Over the years, Osamu Tezuka's manga have appeared in dozens of different publications. This is a look at a few of the most prominent ones.
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In 1977 Kodansha approached Osamu Tezuka with a proposal to publish a complete library of nearly all his manga works. Although Tezuka was at first resistant to the idea (after all, it had been tried before and failed), Kodansha was insistent.
Although Osamu Tezuka got his beginnings as a manga artist, in some ways it can be seen as a means to an end - and that being animation. In fact, Tezuka himself has been famously quoted as saying that while manga was his "wife", animation was his "mistress", and one that he simply could not stop himself from returning to.
Although Tezuka spent the last decade of his life primarily focused on his award-winning work in experimental animation, there are still several important manga series of note.
With the failure of the company he founded, Mushi Productions, much of Tezuka's work in the 1970s reflects his darker mood. Despite this, and indeed because of it, the 1970s really show Tezuka at his best.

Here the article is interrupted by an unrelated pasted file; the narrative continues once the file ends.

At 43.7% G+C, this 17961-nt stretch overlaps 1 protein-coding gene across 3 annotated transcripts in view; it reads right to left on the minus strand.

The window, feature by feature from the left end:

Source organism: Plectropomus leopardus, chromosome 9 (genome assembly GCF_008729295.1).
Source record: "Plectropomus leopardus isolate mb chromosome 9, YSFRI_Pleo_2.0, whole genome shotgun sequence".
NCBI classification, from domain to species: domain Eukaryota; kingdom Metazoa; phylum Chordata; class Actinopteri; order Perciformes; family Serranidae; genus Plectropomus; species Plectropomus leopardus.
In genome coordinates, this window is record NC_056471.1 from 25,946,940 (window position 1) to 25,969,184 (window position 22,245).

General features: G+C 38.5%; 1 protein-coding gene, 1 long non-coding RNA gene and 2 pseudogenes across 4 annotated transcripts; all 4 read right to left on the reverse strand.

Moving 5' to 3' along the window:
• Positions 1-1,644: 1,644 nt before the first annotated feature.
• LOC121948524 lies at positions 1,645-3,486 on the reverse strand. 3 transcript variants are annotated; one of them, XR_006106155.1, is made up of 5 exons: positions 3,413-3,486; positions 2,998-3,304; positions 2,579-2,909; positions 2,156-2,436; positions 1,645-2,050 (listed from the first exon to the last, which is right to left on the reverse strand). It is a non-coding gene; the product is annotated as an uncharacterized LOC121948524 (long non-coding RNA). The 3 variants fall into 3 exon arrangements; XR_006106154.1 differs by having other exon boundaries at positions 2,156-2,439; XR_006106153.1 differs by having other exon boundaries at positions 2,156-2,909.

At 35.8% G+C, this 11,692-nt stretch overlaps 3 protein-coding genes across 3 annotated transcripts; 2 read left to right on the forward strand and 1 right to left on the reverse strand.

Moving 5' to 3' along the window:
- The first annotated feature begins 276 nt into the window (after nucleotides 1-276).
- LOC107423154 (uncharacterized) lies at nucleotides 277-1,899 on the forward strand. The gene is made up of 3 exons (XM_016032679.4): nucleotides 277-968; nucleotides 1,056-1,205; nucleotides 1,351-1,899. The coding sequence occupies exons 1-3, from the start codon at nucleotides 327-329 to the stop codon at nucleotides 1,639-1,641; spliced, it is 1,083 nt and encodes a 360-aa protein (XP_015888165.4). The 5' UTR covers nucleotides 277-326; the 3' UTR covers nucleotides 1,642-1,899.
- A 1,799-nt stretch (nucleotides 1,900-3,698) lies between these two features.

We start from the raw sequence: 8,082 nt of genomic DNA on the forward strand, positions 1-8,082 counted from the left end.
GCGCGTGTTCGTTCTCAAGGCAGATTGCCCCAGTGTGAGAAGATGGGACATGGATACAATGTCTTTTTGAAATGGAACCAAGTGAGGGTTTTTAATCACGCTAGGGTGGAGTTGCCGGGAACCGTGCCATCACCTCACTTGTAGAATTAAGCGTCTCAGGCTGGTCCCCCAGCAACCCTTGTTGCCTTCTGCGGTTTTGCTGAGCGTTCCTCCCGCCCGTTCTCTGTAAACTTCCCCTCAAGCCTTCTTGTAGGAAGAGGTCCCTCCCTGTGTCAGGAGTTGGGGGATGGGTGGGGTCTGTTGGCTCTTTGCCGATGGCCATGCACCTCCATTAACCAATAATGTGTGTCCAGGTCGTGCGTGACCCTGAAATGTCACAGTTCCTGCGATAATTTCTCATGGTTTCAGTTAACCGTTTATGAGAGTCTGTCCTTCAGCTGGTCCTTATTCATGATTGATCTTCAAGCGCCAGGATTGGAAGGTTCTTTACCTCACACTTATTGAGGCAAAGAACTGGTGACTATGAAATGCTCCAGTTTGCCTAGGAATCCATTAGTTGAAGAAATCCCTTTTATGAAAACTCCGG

The 1960s see Tezuka hit his artistic stride. Although throughout the decade much of his energy was devoted to getting his animation, both artistic and commercial, off the ground, in his manga work his storytelling and artwork show a maturity that only comes from years of experience.
The 1950s feature the first of Osamu Tezuka's works where the artwork, though still showing its Disney-esque roots, catches up to his storytelling.
The 1940s feature the works of Osamu Tezuka’s youthful exhuberance – those that pave the way for modern manga and show just a hint of his later genius.
From the late 1940's to the the late 1980's, Osamu Tezuka was instrumental in developing (if not downright creating) almost every genre of manga possible.
Osamu Tezuka (手塚 治虫) was born on November 3, 1928 and died on February 9, 1989, but it is what happened in between that is really important.